Assemblymen, transit advocates want fast train at old LIRR tracks
by Lisa A. Fraser
Feb 15, 2012 | 2566 views | 0 0 comments | 11 11 recommendations | email to a friend | print
Two local South Queens assemblymen want to see the old Rockaway Beach LIRR rail line reactivated into a new railway.

Assemblymen Mike Miller and Philip Goldfeder said they don’t oppose the other plan that’s been thrown out for the obsolete rail space – a High Line-type greenway for South Queens, known as the Queensway – but say that a rail line would help tremendously when the convention center at Aqueduct is built, helping to usher patrons to and from the city quickly while also giving frustrated Rockaway residents a faster alternative to get into Manhattan.

The two stood against the backdrop of the abandoned tracks on Friday, February 10, along with transit advocates and a few community leaders, expressing the need to reactivate the tracks.

“Right now, we’re being strangled with car traffic, our roads are jammed, our rail lines are at capacity,” said Miller. “Right now, we have a problem and when the governor proposes a convention center, we need to find a way to solve that problem.

“If you can get people from the airport to Aqueduct to Manhattan in half an hour, I think people will utilize that,” he added.

“As you could see, by putting the Rockaway line back into use you’re just giving yourself so many more transportation options,” Goldfeder said.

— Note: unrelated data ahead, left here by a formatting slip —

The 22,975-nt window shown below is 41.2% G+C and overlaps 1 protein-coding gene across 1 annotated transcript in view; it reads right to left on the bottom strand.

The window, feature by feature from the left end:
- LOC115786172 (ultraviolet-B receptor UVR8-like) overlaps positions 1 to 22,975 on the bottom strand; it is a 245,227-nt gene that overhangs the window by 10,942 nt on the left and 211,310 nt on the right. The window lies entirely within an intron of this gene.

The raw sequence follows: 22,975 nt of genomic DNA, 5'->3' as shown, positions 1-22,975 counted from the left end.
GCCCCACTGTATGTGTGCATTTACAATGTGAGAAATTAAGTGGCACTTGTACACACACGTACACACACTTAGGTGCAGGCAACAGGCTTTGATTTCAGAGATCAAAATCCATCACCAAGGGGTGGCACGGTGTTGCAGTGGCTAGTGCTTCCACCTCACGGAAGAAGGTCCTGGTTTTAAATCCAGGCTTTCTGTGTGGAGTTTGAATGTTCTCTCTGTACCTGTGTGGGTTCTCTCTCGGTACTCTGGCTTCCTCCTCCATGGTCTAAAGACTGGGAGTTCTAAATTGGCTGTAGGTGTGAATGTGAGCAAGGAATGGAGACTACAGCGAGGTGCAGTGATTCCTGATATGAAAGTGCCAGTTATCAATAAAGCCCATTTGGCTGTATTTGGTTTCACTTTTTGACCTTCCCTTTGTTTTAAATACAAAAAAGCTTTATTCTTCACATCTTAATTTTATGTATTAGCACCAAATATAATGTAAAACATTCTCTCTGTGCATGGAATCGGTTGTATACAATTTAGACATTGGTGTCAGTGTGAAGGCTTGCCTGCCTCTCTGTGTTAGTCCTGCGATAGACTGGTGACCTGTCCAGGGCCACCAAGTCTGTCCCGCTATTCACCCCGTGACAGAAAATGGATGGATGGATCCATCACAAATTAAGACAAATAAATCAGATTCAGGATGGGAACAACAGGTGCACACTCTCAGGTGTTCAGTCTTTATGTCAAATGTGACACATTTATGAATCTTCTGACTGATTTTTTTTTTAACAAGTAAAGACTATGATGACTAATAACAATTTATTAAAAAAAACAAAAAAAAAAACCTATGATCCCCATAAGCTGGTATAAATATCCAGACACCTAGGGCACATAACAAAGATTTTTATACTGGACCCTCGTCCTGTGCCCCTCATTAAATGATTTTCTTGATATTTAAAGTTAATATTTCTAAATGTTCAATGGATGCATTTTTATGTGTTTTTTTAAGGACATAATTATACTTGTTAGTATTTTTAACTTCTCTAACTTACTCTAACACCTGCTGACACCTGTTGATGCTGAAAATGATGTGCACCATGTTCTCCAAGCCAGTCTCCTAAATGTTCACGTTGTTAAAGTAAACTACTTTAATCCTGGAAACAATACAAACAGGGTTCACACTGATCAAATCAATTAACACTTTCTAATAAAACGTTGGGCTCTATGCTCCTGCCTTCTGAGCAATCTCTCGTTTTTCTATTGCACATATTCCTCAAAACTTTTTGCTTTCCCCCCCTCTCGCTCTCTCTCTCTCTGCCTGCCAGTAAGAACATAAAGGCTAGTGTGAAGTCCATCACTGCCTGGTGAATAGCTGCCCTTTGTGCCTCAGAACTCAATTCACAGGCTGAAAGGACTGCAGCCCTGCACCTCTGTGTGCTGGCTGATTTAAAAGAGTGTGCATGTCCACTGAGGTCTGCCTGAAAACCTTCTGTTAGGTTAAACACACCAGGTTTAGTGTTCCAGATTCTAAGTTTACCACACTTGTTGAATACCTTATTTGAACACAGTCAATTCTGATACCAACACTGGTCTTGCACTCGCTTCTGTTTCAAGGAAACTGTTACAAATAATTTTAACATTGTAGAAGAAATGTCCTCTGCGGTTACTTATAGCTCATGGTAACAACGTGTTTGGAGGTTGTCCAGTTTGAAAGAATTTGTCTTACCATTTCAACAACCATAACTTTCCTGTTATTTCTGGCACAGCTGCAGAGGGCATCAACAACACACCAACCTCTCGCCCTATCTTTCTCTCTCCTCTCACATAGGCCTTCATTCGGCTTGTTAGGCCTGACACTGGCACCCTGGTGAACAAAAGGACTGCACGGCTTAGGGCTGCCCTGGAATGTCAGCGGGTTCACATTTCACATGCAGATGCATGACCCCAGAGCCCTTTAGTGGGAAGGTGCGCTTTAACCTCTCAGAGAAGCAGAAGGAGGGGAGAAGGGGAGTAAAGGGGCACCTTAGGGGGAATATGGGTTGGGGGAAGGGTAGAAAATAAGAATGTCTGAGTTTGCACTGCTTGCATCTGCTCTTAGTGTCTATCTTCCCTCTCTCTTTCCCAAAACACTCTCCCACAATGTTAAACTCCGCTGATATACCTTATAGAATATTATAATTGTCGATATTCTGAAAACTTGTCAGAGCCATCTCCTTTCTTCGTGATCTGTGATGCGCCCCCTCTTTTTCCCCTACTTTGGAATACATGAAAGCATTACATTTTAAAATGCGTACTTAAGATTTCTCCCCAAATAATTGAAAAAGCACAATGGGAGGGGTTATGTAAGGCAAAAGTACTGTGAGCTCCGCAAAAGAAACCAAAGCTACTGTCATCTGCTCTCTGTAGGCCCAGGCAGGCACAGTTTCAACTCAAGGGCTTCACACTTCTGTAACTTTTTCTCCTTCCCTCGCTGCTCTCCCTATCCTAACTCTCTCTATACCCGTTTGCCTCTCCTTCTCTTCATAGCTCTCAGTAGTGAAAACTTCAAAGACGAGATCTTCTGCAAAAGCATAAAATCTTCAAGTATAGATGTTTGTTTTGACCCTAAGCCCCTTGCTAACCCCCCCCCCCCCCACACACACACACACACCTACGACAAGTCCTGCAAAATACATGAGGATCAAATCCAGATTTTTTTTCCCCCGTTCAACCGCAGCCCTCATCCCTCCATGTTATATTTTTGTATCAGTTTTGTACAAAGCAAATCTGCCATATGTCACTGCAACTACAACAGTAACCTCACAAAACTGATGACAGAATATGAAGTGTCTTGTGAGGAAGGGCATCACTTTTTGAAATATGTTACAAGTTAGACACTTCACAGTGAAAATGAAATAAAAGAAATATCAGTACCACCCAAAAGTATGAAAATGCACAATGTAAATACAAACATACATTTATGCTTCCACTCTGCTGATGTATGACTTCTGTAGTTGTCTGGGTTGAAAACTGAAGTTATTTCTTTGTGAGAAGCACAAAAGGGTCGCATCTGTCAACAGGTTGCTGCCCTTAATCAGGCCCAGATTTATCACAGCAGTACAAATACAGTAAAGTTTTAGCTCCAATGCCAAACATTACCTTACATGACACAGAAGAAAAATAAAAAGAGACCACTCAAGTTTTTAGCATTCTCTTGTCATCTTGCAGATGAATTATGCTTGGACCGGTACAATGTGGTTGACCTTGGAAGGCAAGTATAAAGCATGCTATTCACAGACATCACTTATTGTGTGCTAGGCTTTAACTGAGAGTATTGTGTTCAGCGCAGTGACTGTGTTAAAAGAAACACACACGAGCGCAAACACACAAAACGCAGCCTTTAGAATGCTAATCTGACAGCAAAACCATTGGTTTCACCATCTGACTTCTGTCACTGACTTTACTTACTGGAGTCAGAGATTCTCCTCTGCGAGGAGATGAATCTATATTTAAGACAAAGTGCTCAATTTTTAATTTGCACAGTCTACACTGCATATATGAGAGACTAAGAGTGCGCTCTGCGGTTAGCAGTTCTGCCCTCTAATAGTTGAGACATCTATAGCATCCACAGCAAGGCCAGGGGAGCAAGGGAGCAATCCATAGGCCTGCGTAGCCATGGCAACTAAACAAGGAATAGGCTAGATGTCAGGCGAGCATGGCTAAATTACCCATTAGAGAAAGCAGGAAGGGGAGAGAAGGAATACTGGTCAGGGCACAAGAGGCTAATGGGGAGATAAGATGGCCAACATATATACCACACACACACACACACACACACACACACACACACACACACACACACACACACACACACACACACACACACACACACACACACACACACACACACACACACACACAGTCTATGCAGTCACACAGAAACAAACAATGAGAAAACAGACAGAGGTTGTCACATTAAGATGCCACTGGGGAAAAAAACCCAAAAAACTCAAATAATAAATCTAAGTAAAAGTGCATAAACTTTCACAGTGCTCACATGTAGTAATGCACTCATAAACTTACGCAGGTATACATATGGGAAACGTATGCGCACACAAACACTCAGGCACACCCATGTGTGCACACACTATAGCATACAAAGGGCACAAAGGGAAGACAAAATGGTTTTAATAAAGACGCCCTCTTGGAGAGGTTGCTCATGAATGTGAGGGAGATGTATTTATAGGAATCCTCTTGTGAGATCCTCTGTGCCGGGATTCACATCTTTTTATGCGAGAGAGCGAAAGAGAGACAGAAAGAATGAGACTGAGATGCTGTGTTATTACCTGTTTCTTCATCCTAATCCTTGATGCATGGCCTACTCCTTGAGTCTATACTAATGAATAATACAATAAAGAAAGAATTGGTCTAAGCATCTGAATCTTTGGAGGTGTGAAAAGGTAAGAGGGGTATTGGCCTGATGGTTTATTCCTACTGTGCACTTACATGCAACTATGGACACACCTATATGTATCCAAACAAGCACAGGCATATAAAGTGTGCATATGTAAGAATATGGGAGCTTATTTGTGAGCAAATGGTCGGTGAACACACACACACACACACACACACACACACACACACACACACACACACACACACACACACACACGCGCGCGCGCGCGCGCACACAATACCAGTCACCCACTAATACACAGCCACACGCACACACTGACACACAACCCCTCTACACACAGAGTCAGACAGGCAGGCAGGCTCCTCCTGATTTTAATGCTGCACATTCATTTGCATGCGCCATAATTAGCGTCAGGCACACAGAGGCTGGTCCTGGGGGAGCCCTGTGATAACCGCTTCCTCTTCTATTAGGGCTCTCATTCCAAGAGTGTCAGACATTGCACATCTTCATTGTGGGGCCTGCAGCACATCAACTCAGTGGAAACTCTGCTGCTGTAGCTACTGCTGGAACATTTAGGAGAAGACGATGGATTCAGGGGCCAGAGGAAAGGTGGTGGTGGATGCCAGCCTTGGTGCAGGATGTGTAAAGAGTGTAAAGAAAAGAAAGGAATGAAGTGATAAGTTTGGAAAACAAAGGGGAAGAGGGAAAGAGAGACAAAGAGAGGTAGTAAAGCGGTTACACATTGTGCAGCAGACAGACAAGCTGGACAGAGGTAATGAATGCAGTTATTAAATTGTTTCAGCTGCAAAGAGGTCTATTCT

The assemblymen say this is just another option for the rail line, which runs through Ozone Park, Forest Hills, Rego Park and other neighborhoods, and that a greenway is still on the table.

“Assemblyman Miller and I are not opposed to public parks,” Goldfeder said. “We are willing to sit down with anybody to create options and figure out what is the best way forward for this community.”

Miller stressed that it’s only a plan. “It’s underutilized track,” he said. “There’s a few options, we need to figure out what’s the best one to go with.”

The plan has Rockaway and some Ozone Park residents on board. District Leader Lew Simon said the plan will be a boost to commuters from his neighborhood, who often times get stuck waiting on the A train for hours.

“This will put people back to work,” Simon said. “This would be a win-win for the convention center, the casino and the people who we represent.”

Ozone Park resident and activist David Quintana also supports the plan.

“It’s an area so underutilized it’s become an eyesore to the community and there’s so many uses for it,” he said. “It takes almost an hour to get to Manhattan from the Rockaway Boulevard station, so a 23-minute ride from Howard Beach into Manhattan would be a joy.”

He said he likes both options, but the train line seems to make more sense to the community.

But others, such as Community Board 9 Chair Andrea Crawford, is against the plan for a rail line. CB9 is one of the major proponents of the Queens greenway.

“We’re talking billions of dollars here,” she said. “To say that you can reactivate the track is disingenuous. We need more open space in Queens and I don’t think the time and energy spent on a railway project helps anyone. I don’t think it’s a viable solution.”

Crawford suggested updating the A train so that it becomes more reliable and offers more express train service.

With the 10,000 to 20,000 jobs projected to be offered at the convention center, Goldfeder says there needs to be adequate access to the neighborhood. “We cannot envision that as transportation options are right now,” he said. “We have a problem now, we’re going to have a bigger problem moving forward.”

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